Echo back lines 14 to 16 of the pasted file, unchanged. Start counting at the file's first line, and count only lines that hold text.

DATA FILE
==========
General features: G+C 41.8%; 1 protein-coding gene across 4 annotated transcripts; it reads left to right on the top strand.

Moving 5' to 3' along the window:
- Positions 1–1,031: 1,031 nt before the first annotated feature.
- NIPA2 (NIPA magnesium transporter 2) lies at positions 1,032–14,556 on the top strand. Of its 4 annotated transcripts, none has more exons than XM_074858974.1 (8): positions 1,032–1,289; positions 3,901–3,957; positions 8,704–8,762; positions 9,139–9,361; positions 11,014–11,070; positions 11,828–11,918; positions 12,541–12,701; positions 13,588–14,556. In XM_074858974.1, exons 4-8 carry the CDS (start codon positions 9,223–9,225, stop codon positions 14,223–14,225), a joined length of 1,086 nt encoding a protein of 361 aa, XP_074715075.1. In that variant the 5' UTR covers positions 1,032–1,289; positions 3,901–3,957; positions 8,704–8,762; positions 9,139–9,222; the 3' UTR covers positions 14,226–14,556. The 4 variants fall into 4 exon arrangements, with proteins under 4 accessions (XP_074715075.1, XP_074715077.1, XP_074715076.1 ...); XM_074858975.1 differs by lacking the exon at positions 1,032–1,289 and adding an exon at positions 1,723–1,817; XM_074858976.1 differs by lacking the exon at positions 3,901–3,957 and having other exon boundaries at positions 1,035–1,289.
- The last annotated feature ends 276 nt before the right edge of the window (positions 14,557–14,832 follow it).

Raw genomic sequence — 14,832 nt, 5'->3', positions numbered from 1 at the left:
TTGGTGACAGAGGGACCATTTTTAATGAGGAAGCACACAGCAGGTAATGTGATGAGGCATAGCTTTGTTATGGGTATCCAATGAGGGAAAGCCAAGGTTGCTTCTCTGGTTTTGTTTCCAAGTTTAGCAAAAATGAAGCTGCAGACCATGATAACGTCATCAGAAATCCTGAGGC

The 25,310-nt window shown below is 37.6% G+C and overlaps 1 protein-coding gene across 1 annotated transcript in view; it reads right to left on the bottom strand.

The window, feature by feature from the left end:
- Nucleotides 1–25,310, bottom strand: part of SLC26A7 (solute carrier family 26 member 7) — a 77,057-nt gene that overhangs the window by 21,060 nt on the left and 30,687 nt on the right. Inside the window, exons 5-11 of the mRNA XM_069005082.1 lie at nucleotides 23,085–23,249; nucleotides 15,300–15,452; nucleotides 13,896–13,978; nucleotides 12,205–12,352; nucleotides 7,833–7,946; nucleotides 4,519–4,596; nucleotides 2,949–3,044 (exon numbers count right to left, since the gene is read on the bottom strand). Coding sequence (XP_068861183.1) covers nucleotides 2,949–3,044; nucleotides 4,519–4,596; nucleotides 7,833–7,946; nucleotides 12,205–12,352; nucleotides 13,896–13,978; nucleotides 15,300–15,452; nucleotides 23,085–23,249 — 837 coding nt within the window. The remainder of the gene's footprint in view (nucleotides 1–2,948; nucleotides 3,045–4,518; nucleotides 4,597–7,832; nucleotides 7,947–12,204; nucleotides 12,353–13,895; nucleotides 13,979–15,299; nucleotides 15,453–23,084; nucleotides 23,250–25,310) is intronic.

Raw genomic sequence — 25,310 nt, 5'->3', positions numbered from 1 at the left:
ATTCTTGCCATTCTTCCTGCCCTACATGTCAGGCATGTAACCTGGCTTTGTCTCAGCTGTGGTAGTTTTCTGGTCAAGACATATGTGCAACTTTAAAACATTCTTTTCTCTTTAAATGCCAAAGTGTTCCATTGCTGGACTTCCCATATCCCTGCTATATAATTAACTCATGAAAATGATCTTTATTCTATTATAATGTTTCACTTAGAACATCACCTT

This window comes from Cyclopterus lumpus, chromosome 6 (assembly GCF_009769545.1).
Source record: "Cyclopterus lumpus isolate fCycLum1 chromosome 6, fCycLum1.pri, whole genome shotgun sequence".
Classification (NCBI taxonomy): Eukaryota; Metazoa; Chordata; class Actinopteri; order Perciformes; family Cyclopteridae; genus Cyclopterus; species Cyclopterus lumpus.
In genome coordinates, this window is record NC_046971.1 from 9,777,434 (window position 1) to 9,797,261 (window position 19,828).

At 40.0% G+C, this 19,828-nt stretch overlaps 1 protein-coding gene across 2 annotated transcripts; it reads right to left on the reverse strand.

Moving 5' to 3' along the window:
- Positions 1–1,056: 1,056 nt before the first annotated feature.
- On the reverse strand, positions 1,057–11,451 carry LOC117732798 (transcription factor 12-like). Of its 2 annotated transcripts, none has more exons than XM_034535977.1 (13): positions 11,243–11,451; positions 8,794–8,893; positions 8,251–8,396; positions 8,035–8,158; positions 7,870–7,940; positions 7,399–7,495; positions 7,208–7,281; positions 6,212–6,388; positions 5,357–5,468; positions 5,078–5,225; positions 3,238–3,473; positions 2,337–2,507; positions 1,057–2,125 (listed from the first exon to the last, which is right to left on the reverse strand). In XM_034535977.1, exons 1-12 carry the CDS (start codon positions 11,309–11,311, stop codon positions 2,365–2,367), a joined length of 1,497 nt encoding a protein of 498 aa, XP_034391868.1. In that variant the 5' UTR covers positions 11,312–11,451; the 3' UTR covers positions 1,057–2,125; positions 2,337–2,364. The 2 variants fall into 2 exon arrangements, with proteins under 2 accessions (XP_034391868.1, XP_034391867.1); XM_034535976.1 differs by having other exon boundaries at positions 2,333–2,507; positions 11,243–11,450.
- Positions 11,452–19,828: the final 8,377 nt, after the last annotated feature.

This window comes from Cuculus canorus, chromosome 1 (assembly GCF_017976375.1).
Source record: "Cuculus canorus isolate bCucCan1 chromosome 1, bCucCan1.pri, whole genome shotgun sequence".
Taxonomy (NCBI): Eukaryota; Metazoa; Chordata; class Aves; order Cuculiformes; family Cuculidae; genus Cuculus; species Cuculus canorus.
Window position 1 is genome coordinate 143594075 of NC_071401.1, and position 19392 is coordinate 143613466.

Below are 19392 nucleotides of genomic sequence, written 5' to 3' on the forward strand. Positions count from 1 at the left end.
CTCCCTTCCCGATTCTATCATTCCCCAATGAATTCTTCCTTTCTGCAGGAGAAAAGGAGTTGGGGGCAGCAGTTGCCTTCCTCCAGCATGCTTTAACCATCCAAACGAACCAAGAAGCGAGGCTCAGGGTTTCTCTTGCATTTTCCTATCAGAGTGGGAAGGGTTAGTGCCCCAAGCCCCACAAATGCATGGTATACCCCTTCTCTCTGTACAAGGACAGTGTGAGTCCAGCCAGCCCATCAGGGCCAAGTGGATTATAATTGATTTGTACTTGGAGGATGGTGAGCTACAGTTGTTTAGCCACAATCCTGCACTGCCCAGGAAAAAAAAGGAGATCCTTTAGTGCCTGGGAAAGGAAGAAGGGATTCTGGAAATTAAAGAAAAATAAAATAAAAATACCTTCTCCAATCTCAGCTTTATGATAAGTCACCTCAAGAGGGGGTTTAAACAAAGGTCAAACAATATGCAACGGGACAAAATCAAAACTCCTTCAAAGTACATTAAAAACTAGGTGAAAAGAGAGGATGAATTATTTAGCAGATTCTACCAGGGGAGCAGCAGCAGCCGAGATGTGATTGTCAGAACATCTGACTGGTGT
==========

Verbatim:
Source record: "Cyclopterus lumpus isolate fCycLum1 chromosome 6, fCycLum1.pri, whole genome shotgun sequence".
Classification (NCBI taxonomy): Eukaryota; Metazoa; Chordata; class Actinopteri; order Perciformes; family Cyclopteridae; genus Cyclopterus; species Cyclopterus lumpus.
In genome coordinates, this window is record NC_046971.1 from 9,777,434 (window position 1) to 9,797,261 (window position 19,828).